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The Autumn Statement: Will My Rent Increase Next Year?

What Help Was Announced For Social Housing Tenants And Mortgage Holders Claiming Universal Credit In The Government’s Autumn Statement?

On the 17 November 2022, The Chancellor of the Exchequer, Jeremy Hunt presented his Autumn Statement to parliament.

What is the Autumn Statement?

The Government decides how much money you will be taxed and where the money will be spent. It announces these plans in March of every year. The Autumn Statement acts as an update half a year after the March plans are announced. Despite it being an update, if during that half a year there have been any changes, such as a new prime minister, it is just as important.

What was announced for social housing tenants?

The Government announced a 7% cap on social housing rents for 2023-2024, due to come into effect in April.

This means that social landlords can only raise the rents for their tenants by up to 7% – landlords do not necessarily have to implement this maximum amount. Before the Autumn Statement social housing rents next year could have potentially been raised by 11.1% in accordance with the consumer price index (CPI) plus 1%.

This is estimated to save the average social housing tenant £200 next year, according to calculations made in the statement.

What was announced for mortgage holders claiming universal credit?

The Bank of England has raised base interest rate from 2.5% to 3%, the highest interest rate since 2008. Due to this high increase in interest rate, the Government announced support for mortgage holders receiving universal credit.

From spring 2023 those on universal credit will be able to apply for a Support of Mortgage Interest loan to help with interest repayments after three months of claiming, instead of nine.

The Government will also abolish the zero earnings rule to allow claimants to continue receiving support while in work and on Universal Credit.

What can I do if I live in social housing and cannot afford my rent?

Many tenants have expressed worry that they will not be able to afford their rent next year. Although the Autumn Statement has limited the amount social housing landlords can increase rent, many tenants are already in difficult financial positions because of the cost of living crisis.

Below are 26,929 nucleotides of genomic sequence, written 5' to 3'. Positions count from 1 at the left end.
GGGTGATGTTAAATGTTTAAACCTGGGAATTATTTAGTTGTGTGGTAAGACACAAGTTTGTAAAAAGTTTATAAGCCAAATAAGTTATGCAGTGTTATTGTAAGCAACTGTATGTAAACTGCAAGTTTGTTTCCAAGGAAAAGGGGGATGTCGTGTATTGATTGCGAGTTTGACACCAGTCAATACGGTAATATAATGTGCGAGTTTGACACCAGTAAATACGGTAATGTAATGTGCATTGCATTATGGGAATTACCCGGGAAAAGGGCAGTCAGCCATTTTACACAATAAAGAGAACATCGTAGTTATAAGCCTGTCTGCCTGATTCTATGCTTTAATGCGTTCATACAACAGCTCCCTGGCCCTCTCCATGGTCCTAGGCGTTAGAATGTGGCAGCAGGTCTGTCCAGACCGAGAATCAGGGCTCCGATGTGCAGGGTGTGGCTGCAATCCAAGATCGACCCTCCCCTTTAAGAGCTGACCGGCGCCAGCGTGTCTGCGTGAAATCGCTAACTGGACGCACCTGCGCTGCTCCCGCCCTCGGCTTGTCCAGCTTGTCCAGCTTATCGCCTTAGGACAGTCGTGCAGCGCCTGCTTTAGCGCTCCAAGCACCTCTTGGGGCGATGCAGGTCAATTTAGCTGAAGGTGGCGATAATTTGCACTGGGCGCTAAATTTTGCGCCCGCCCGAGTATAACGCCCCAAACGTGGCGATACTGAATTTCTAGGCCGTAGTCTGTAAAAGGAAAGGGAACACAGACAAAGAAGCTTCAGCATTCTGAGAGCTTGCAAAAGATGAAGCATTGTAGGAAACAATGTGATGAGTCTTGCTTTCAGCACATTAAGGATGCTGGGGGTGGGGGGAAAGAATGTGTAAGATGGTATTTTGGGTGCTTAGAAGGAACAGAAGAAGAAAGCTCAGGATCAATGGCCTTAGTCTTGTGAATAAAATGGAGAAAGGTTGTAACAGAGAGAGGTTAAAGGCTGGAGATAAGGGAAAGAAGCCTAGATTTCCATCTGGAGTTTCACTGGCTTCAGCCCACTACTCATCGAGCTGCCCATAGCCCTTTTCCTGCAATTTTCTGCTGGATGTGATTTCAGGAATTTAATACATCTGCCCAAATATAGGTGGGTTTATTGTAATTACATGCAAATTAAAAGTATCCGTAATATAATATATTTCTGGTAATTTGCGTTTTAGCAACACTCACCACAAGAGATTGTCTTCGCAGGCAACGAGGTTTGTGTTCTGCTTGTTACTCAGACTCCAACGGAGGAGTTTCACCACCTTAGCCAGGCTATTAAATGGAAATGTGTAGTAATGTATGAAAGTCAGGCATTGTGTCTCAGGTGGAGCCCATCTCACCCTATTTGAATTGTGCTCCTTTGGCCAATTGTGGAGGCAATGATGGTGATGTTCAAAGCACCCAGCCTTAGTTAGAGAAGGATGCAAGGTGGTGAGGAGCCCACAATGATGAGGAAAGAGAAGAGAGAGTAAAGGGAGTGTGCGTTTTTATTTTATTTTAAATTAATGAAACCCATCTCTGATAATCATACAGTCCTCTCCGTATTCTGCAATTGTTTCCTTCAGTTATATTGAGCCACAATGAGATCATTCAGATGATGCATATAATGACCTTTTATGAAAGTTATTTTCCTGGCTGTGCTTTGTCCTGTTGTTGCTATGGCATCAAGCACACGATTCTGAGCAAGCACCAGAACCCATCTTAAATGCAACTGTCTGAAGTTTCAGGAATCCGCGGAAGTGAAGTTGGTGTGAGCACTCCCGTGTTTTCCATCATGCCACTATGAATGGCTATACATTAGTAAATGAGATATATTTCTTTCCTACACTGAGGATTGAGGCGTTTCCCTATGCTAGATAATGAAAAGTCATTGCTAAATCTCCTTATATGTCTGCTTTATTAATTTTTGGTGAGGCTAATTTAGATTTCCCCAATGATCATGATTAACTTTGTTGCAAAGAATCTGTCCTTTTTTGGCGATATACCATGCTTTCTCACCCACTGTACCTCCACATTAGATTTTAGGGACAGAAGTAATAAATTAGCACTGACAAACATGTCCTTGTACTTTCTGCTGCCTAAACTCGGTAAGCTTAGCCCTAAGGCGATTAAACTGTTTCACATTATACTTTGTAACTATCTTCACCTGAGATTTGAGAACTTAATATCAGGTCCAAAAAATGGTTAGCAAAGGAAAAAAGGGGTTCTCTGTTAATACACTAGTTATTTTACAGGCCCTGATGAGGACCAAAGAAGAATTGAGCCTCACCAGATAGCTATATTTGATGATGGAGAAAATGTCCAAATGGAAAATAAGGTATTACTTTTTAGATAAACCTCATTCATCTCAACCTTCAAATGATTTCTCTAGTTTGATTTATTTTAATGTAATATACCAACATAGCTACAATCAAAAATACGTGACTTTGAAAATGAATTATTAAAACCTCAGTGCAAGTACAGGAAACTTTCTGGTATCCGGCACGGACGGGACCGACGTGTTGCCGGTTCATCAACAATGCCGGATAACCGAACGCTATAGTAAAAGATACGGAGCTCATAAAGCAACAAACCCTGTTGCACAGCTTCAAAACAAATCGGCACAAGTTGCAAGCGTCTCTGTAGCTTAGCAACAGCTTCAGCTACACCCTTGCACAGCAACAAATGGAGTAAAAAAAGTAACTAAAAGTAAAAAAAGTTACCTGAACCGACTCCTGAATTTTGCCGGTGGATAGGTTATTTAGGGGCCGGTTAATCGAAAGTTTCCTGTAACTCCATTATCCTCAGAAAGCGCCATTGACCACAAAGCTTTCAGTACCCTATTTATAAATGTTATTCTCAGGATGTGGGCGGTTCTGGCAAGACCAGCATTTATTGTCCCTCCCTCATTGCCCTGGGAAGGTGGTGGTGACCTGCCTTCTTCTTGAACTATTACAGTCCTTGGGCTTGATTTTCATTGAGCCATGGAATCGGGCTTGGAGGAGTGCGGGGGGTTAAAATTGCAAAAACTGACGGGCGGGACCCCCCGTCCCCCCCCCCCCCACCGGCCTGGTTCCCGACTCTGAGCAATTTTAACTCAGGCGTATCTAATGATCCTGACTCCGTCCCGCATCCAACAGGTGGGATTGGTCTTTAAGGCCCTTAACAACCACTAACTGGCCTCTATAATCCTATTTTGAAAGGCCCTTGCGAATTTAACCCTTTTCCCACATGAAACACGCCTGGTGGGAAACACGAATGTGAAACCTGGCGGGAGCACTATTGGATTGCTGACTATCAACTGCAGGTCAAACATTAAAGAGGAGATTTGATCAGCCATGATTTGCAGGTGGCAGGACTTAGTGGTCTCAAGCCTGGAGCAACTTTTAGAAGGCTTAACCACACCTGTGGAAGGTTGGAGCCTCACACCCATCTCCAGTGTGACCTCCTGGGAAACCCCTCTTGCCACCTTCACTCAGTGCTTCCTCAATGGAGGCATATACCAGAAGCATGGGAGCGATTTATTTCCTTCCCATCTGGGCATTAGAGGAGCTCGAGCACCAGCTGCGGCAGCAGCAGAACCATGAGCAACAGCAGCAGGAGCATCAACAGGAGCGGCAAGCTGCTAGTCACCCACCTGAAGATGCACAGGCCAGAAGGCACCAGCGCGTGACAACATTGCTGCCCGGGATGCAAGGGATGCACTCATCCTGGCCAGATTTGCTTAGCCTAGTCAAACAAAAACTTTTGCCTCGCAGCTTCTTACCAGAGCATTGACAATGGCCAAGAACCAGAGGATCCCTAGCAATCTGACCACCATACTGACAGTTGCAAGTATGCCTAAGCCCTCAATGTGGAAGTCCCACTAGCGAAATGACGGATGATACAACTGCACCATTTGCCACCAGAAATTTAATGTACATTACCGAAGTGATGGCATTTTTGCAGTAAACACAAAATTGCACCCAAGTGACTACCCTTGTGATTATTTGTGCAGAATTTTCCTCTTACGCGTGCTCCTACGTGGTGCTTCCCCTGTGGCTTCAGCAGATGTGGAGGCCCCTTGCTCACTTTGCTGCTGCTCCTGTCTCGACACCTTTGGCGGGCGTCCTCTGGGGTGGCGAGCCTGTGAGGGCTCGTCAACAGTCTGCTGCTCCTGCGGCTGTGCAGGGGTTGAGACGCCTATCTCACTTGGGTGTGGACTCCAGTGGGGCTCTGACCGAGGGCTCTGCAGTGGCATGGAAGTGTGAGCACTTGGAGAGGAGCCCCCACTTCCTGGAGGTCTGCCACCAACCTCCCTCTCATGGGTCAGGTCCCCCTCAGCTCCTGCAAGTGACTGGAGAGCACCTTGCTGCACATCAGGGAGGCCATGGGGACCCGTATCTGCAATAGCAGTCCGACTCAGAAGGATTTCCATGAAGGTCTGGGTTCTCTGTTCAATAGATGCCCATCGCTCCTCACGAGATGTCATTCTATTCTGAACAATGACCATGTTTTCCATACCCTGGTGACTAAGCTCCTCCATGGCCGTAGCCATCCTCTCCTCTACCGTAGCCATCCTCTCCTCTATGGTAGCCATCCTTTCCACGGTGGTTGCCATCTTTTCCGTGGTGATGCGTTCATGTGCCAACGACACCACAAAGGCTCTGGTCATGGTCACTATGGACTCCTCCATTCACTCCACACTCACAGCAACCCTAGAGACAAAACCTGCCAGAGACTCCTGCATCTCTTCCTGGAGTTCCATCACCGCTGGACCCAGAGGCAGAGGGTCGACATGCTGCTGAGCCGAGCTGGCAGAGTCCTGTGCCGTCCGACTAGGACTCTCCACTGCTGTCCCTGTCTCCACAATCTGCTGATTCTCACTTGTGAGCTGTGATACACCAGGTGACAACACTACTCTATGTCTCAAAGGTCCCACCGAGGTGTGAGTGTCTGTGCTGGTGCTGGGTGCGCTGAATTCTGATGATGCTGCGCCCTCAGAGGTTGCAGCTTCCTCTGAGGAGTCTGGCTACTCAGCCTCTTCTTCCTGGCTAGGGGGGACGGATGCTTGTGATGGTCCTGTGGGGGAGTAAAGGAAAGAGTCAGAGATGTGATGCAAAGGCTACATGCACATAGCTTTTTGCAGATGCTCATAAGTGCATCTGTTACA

Following the Autumn Statement the Chief Executive of the National Housing Federation, Kate Henderson, has said:

“Housing associations are deeply aware of the financial pressures facing their residents. The sector has made a commitment that no tenant will be evicted because of financial hardship where they are engaging with their housing association. Each housing association also has tailored support in place to help residents who are struggling with the cost of living.”

Whilst this will come as a reassurance to social housing tenants many will still face struggles affording their rent in the next year.

So what if you can’t pay your rent?

If you’re a social housing tenant:

Firstly, if you do not already you may be able to claim universal credit to help with your rent if you are on a low income, are 18 or over, have less than £16,000 in savings and meet immigration and residence conditions.

As well as this, you may also get a discretionary housing payment (DHP) from the council if you cannot afford your rent. To be able to get DHP you need to be in receipt of either universal credit housing element or housing benefit.

If you have exhausted all means available to you and you still cannot pay your rent then your landlord may be able to seek possession of the property. To find out more about this visit our blog: Possession claims by social landlords: what should my landlord and I be doing?

If you’re a private rented tenant:

Please take a look at our Megan Finnis’ blog – The Cost of Living Crisis: What can you do if your landlord is trying to increase your rent?

Whilst the 7% cap on social housing rent may save households £200 next year, tenants will still be affected and many are still campaigning for a rent freeze for households living in the social rented sector.

If you’re struggling to pay your rent and find yourself threatened with the loss of your home, contact our specialist housing team now on 0330 822 3451 or make an enquiry online.

The author of this blog is Hester Cowley, Legal Clerk in our Housing Law team. 

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